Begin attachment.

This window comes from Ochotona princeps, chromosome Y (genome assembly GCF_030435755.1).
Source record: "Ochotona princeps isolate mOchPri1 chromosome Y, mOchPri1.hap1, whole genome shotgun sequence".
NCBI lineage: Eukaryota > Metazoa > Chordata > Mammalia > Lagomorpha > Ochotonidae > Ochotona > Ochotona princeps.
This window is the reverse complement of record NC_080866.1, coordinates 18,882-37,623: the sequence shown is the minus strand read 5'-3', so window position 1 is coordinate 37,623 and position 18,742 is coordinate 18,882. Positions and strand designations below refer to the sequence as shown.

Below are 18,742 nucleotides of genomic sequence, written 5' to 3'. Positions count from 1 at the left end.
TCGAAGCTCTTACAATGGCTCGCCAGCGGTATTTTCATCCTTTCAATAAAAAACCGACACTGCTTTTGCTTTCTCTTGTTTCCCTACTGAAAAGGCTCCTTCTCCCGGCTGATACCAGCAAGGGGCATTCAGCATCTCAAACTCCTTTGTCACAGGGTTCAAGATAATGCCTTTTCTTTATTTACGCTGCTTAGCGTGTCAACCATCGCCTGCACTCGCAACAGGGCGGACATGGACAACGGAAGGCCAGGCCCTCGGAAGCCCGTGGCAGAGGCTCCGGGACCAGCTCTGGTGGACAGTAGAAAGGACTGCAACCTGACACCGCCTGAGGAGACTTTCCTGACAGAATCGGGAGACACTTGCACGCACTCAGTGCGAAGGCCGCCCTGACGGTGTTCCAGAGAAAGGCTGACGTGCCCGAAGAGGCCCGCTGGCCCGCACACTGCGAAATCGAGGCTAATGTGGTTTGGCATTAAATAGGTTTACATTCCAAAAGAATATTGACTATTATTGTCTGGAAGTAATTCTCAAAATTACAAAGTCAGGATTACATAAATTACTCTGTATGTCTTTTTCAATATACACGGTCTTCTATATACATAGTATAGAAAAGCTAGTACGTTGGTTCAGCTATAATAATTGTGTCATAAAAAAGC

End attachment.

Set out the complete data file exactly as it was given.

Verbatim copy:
This window comes from Ochotona princeps, chromosome Y (genome assembly GCF_030435755.1).
Source record: "Ochotona princeps isolate mOchPri1 chromosome Y, mOchPri1.hap1, whole genome shotgun sequence".
NCBI lineage: Eukaryota > Metazoa > Chordata > Mammalia > Lagomorpha > Ochotonidae > Ochotona > Ochotona princeps.
This window is the reverse complement of record NC_080866.1, coordinates 18,882-37,623: the sequence shown is the minus strand read 5'-3', so window position 1 is coordinate 37,623 and position 18,742 is coordinate 18,882. Positions and strand designations below refer to the sequence as shown.

Below are 18,742 nucleotides of genomic sequence, written 5' to 3'. Positions count from 1 at the left end.
TCGAAGCTCTTACAATGGCTCGCCAGCGGTATTTTCATCCTTTCAATAAAAAACCGACACTGCTTTTGCTTTCTCTTGTTTCCCTACTGAAAAGGCTCCTTCTCCCGGCTGATACCAGCAAGGGGCATTCAGCATCTCAAACTCCTTTGTCACAGGGTTCAAGATAATGCCTTTTCTTTATTTACGCTGCTTAGCGTGTCAACCATCGCCTGCACTCGCAACAGGGCGGACATGGACAACGGAAGGCCAGGCCCTCGGAAGCCCGTGGCAGAGGCTCCGGGACCAGCTCTGGTGGACAGTAGAAAGGACTGCAACCTGACACCGCCTGAGGAGACTTTCCTGACAGAATCGGGAGACACTTGCACGCACTCAGTGCGAAGGCCGCCCTGACGGTGTTCCAGAGAAAGGCTGACGTGCCCGAAGAGGCCCGCTGGCCCGCACACTGCGAAATCGAGGCTAATGTGGTTTGGCATTAAATAGGTTTACATTCCAAAAGAATATTGACTATTATTGTCTGGAAGTAATTCTCAAAATTACAAAGTCAGGATTACATAAATTACTCTGTATGTCTTTTTCAATATACACGGTCTTCTATATACATAGTATAGAAAAGCTAGTACGTTGGTTCAGCTATAATAATTGTGTCATAAAAAAGC